Why Angry Birds is so successful – a cognitive breakdown of the user experience, design and more.

Mike Taylor talks about Brontomerus, the “thunder thighs” dinosaur he discovered. This is a great insight into how scientists think

Bees were has-bee-ns long before arrival of Colony Collapse Disorder. By Alex Wild.

Why cigarette packs matter – an excellent tour of the evidence by Ben Goldacre

A brilliant post by Melody Dye on the diversification of modern language

10,000 shipping containers are lost at sea every year. What happens to them?

The physics of pruney fingers.

Do gut bacteria worsen malnourishment?

Ancient biological warfare, including Hannibal’s “snakes on a catapult” technique. By Cassandra Willyard

Imperial College in showdown with closed-access journals.

Robots that talk like cave-dwelling crickets: using silent puffs of air

“Have we passed the bottom of the uncanny valley?” No. The video makes me want to kill that thing with fire

Heh/wow/huh

This is incredible. How many metaphors can you squeeze into one lede? I like to think that this was the result of some sort of contest.

How does fire behave in zero gravity?

Brazilian wandering spider bite: severe pain + suffocation. Also raging hard-ons.

“Die, yuppie scum, die!” PZ Myers reviews David Brooks’ new book.

Onion: Scientists Baffled By Man’s Incredible Ability To Fuck Up Every Time

On genomics and quantum mechanics

Indeed.

This Power of Research game is bewildering, difficult to get into, overly complex & just a bit odd. So exactly like research

Internet/blogging/journalism/society

“The bugging of Little Bear was hardly the first time Duke had been the target of surveillance” An amazing story

NYT’s editor credits are a great idea, says Megan Garber on Nieman Lab, and I couldn’t agree more

“When referring to the offline world, we talk about “bad neighborhoods” and “angry mobs” and “obnoxious loudmouths.” But every conversation about bad online discussions seems to ascribe the failure to “the Internet” – Poynter on how to build a strong online community.

Should big PR firms that represent drug companies also run scientific societies’ media operations?” asks Ivan Oransky. I think I can guess his answer.

The Public Insight Network – an interesting project on journalistic sourcing

The ideology of journalism vs the ethics of blogs, by Paul Bradshaw

Why Angry Birds was a success

I like the “Full Disclosure: Statement of Bias” on her sidebar

Secret fears of the super-rich – yet more evidence that above a certain level, money doesn’t buy happiness.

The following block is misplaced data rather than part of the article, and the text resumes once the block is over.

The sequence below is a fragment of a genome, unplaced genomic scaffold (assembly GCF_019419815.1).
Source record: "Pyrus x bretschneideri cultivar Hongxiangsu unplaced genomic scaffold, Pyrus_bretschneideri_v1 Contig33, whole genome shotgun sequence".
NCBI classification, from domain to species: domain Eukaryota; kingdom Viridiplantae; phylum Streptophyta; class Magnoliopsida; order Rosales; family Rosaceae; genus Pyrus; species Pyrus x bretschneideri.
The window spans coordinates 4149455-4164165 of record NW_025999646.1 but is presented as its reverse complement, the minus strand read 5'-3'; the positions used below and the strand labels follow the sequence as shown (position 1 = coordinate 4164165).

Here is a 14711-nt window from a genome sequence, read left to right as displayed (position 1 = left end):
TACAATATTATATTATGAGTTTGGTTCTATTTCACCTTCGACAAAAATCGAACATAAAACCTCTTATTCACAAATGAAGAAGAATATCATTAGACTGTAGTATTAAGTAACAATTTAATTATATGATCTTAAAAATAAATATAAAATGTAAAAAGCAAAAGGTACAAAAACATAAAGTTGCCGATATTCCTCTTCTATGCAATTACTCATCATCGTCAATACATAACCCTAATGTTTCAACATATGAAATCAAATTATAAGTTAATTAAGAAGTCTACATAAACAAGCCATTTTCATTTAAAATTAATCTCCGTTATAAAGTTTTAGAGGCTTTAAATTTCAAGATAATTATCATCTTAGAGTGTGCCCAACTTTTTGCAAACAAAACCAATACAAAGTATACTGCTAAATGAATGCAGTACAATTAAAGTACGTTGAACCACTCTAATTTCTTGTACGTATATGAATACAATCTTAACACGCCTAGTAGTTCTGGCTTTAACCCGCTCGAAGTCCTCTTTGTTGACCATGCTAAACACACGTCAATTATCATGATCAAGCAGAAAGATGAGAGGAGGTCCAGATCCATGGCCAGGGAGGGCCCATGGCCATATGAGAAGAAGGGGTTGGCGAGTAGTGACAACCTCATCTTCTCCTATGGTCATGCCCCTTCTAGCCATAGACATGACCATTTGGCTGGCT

CATEGORIZED UNDER: Links

Comments (5)

  1. Re

    Please avoid using shortened URLs if you’re not tweeting. People can hide malicious URLs behind shortened URLs, so it’s not good to make computer users comfortable with clicking on links where the real URL is hidden.

    Also, let’s say 10 years down the road, it’s possible that some URL shortening services could disappear, which means a broken link.

    It’s better to link to the original URL for blog posts, since there is no character limit.

  2. Jay

    I second what Re says. For not only security reasons, but when you post links e.g. with only the description “Indeed.”, I would normally use the mouse-over URL to inform somewhat as to what this is referring to. With the shortener it’s impossible to know. I have not and will not click that link. I could be missing out on something amazing but am holding on to my principles.

  3. Aaron

    Thirded. Having no principles, I clicked it anyways, but it still annoyed me. Are you shortening them to make it more convenient for people to tweet it, thereby making it just a little more likely to become viral? If so, congratulations on a clever plan, but it’s irritating.

  4. Why are there shortened URLs? Because it’s easier for me. I use Twitter to track the things I read over the week because I end up tweeting the interesting stuff. My Twitter stream gets sent to Delicious, which I can basically cut, paste and edit in chunks. So while it may seem like I’m doing extra work only to annoy you, in fact, using the shorteners is quicker. It saves me time in what is typically a fairly thankless task done late on Friday night. And since I’ve started using them, there have been fewer broken links.

  5. Eleanor

    Fairy snuff! I’ve always wondered, and now I know the reason for it.
    I look forward to monday coffee over ‘missing links’, it’s an excellent start for my week. thanks for doing it!